We will wrap up the rice extension base program summary this Friday. So if you have not responded and you want your voice heard, be sure to fill out a survey. Remember, the purpose of the survey is to determine your thoughts and get your input on the Louisiana Rice Extension Program. Do you enjoy reading Louisiana Rice Notes? Do you attend field days? Do you use the DD50 program? Do you use the RiceScout mobile application? Should we make more mobile applications? Do you like the Rice Verification Program? All in all, what can the statewide rice extension program do to improve our service to you in the future? Let us know your thoughts. If you misplaced your original e-mail you can use this link ( 2014 Rice Program Survey) to take the survey. Thank you in advance for your participation.
Feb. 10 Louisiana Rice Council & Louisiana Rice Growers Association Annual Joint Membership Meeting, Jennings
Feb. 11-13 Louisiana Agricultural Technology & Management Conference, Marksville
Feb. 12 Northeast Louisiana Rice Forum, Delhi
Feb. 25 Stored Rice Insect Management Workshop. Crowley.
July 1 Rice Research Station Field Day, Crowley.
Random Rice Facts
Did you know that the Rice Research Station was established in 1909 in Crowley, LA? Well, did you know that Crowley was not the only town in Louisiana that wanted to be the home of the Rice Experiment Station? It is true. When the announcement was made in 1908 that a rice Louisiana Agriculture Experiment Station was to be established in southwest Louisiana, most of the citizens in the area were thrilled about the project. Formal proposals were made from three southwest Louisiana towns for the honor to be selected as the home of the experiment station. The proposals contained generous donations of land, resources and money to begin the experiment station. Special committees from each town pitched the advantages of selecting one of the locations in their district as the home of the station. Eleven potential tracts of land were offered in all. In the end, it was a 60-acre tract of land located one mile west of Crowley that got the final nod. Several attributes made Crowley the selected destination: 1) the soil was representative of the rice belt, 2) the land was well-drained, 3) the town was readily accessible because it had “a public wagon road that could be traveled by many people, on two sides, and can be observed from trains on two railroads, and one railroad having a spur already located on the property,” and 4) because the site was favorable for studying rice rotational crops. The Police Jury of Acadia Parish appropriated $3,000 toward the purchase of the land, and the citizens of Crowley and the surrounding vicinity donated another $3,500, in cash, for construction of necessary buildings and infrastructure…Can you name the other towns who gave formal proposals?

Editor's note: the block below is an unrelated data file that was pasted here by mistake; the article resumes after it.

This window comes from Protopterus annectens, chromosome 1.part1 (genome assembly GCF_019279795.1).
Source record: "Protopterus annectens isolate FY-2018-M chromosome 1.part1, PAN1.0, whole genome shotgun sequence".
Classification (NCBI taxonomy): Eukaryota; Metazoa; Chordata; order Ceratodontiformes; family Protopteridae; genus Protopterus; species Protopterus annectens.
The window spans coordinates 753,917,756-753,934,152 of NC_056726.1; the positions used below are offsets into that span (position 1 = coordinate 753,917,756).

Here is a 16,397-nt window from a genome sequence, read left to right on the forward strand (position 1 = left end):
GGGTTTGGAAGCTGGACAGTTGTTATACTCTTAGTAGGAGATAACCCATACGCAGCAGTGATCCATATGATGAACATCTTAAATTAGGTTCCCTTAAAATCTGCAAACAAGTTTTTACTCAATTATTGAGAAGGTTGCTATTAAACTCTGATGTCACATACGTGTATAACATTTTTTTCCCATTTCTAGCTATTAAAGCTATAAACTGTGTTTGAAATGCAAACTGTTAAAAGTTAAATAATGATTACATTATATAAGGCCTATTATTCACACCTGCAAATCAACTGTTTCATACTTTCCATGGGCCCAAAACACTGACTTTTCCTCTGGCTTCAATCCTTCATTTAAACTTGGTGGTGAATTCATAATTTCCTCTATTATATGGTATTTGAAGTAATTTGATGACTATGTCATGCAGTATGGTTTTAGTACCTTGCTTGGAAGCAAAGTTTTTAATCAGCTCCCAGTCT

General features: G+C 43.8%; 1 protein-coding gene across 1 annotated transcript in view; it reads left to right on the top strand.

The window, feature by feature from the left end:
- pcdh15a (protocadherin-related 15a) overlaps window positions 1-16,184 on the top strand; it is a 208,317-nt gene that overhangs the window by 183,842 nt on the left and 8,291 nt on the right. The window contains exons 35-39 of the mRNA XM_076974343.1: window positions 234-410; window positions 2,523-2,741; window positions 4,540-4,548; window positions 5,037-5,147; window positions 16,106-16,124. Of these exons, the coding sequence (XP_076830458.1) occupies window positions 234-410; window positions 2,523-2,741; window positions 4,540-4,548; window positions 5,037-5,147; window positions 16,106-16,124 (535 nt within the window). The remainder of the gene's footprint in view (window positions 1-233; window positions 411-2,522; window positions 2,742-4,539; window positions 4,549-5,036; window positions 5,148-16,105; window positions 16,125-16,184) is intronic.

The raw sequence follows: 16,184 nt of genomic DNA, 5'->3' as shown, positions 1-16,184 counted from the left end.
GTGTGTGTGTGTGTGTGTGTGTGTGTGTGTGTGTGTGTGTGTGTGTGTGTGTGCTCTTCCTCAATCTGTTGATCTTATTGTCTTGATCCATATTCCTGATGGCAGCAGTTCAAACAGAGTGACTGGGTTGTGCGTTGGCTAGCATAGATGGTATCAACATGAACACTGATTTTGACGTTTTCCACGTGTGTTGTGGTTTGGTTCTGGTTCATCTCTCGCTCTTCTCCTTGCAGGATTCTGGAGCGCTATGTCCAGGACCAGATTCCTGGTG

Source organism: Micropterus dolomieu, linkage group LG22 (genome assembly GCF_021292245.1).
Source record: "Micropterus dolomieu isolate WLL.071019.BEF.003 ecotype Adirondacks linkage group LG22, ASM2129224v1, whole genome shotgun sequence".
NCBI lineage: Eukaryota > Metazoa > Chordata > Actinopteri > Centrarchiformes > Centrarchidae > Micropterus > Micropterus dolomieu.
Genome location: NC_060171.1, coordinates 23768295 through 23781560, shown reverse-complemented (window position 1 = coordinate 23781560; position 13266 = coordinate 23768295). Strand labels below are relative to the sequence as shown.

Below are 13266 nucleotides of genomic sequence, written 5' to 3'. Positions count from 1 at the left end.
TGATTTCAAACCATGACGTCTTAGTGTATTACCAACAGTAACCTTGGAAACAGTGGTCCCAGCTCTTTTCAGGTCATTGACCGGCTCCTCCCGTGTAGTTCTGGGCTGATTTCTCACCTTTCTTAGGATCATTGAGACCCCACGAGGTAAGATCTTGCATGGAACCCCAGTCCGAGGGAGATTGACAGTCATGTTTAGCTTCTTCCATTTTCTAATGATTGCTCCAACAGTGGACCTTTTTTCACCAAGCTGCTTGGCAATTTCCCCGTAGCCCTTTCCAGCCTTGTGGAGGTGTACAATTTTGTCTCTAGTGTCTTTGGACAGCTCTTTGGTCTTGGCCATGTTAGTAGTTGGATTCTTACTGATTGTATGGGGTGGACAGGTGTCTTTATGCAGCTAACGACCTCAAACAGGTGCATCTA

The Section 24 (c) for AV-1011 (the bird repellent seed treatment) application was officially withdrawn on Friday morning. A section 18 application was submitted to EPA on Friday afternoon. As you know, part of this application required documentation of economic loss from the 2014 season to establish need. It would be very unlikely that the Section 18 would be granted without this information. Thank you all who contributed testimonials and examples of economic loss to include the application. EPA has assured LDAF officials they will expedite processing the application since we are rapidly approaching the season. I will let you know as soon as we hear something new.
Jennings and Lake Charles. A canal company offered to donate all the land needed if the experiment station was located on its land. State Senator H.C. Drew of Lake Charles offered land he owned near Edgerly and financial support for the establishment of the Rice Experiment Station.
Louisiana Rice Notes is published biweekly to provide timely information and recommendations for rice production in Louisiana. If you would like to be added to this email list, please send your request to firstname.lastname@example.org.
This information will also be posted to the LSU AgCenter website, where additional rice information can be found. Please visit www.LSUAgCenter.com.